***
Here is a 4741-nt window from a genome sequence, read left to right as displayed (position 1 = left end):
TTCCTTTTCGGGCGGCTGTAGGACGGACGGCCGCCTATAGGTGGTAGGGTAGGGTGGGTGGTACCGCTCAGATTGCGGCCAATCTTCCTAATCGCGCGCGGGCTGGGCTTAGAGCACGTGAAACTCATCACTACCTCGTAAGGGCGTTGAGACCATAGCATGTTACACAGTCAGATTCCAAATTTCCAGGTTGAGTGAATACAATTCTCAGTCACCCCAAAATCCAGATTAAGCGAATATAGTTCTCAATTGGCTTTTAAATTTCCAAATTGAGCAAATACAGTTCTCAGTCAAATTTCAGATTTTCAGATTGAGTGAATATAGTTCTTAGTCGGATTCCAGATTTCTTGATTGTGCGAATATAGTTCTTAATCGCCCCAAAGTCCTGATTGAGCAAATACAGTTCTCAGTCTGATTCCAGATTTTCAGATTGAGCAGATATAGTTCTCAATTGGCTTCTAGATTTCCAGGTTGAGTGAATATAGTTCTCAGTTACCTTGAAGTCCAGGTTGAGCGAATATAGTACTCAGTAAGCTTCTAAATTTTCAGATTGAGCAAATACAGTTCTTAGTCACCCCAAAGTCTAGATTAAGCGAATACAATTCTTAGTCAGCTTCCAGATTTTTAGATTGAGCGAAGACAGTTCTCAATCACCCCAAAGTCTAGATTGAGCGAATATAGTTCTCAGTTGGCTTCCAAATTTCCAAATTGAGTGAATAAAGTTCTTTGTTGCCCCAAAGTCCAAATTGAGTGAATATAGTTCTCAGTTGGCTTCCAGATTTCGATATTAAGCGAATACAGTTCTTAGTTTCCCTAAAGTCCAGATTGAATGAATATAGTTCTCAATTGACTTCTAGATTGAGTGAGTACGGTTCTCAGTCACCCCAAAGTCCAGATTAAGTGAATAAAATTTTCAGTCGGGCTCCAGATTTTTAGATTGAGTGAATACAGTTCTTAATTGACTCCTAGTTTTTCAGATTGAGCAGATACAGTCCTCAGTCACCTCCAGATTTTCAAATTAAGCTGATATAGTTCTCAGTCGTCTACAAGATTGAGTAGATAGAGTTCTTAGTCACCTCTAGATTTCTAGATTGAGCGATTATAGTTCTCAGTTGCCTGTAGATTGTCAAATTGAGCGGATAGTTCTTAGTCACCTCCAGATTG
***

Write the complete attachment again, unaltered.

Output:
Here is a 4741-nt window from a genome sequence, read left to right as displayed (position 1 = left end):
TTCCTTTTCGGGCGGCTGTAGGACGGACGGCCGCCTATAGGTGGTAGGGTAGGGTGGGTGGTACCGCTCAGATTGCGGCCAATCTTCCTAATCGCGCGCGGGCTGGGCTTAGAGCACGTGAAACTCATCACTACCTCGTAAGGGCGTTGAGACCATAGCATGTTACACAGTCAGATTCCAAATTTCCAGGTTGAGTGAATACAATTCTCAGTCACCCCAAAATCCAGATTAAGCGAATATAGTTCTCAATTGGCTTTTAAATTTCCAAATTGAGCAAATACAGTTCTCAGTCAAATTTCAGATTTTCAGATTGAGTGAATATAGTTCTTAGTCGGATTCCAGATTTCTTGATTGTGCGAATATAGTTCTTAATCGCCCCAAAGTCCTGATTGAGCAAATACAGTTCTCAGTCTGATTCCAGATTTTCAGATTGAGCAGATATAGTTCTCAATTGGCTTCTAGATTTCCAGGTTGAGTGAATATAGTTCTCAGTTACCTTGAAGTCCAGGTTGAGCGAATATAGTACTCAGTAAGCTTCTAAATTTTCAGATTGAGCAAATACAGTTCTTAGTCACCCCAAAGTCTAGATTAAGCGAATACAATTCTTAGTCAGCTTCCAGATTTTTAGATTGAGCGAAGACAGTTCTCAATCACCCCAAAGTCTAGATTGAGCGAATATAGTTCTCAGTTGGCTTCCAAATTTCCAAATTGAGTGAATAAAGTTCTTTGTTGCCCCAAAGTCCAAATTGAGTGAATATAGTTCTCAGTTGGCTTCCAGATTTCGATATTAAGCGAATACAGTTCTTAGTTTCCCTAAAGTCCAGATTGAATGAATATAGTTCTCAATTGACTTCTAGATTGAGTGAGTACGGTTCTCAGTCACCCCAAAGTCCAGATTAAGTGAATAAAATTTTCAGTCGGGCTCCAGATTTTTAGATTGAGTGAATACAGTTCTTAATTGACTCCTAGTTTTTCAGATTGAGCAGATACAGTCCTCAGTCACCTCCAGATTTTCAAATTAAGCTGATATAGTTCTCAGTCGTCTACAAGATTGAGTAGATAGAGTTCTTAGTCACCTCTAGATTTCTAGATTGAGCGATTATAGTTCTCAGTTGCCTGTAGATTGTCAAATTGAGCGGATAGTTCTTAGTCACCTCCAGATTG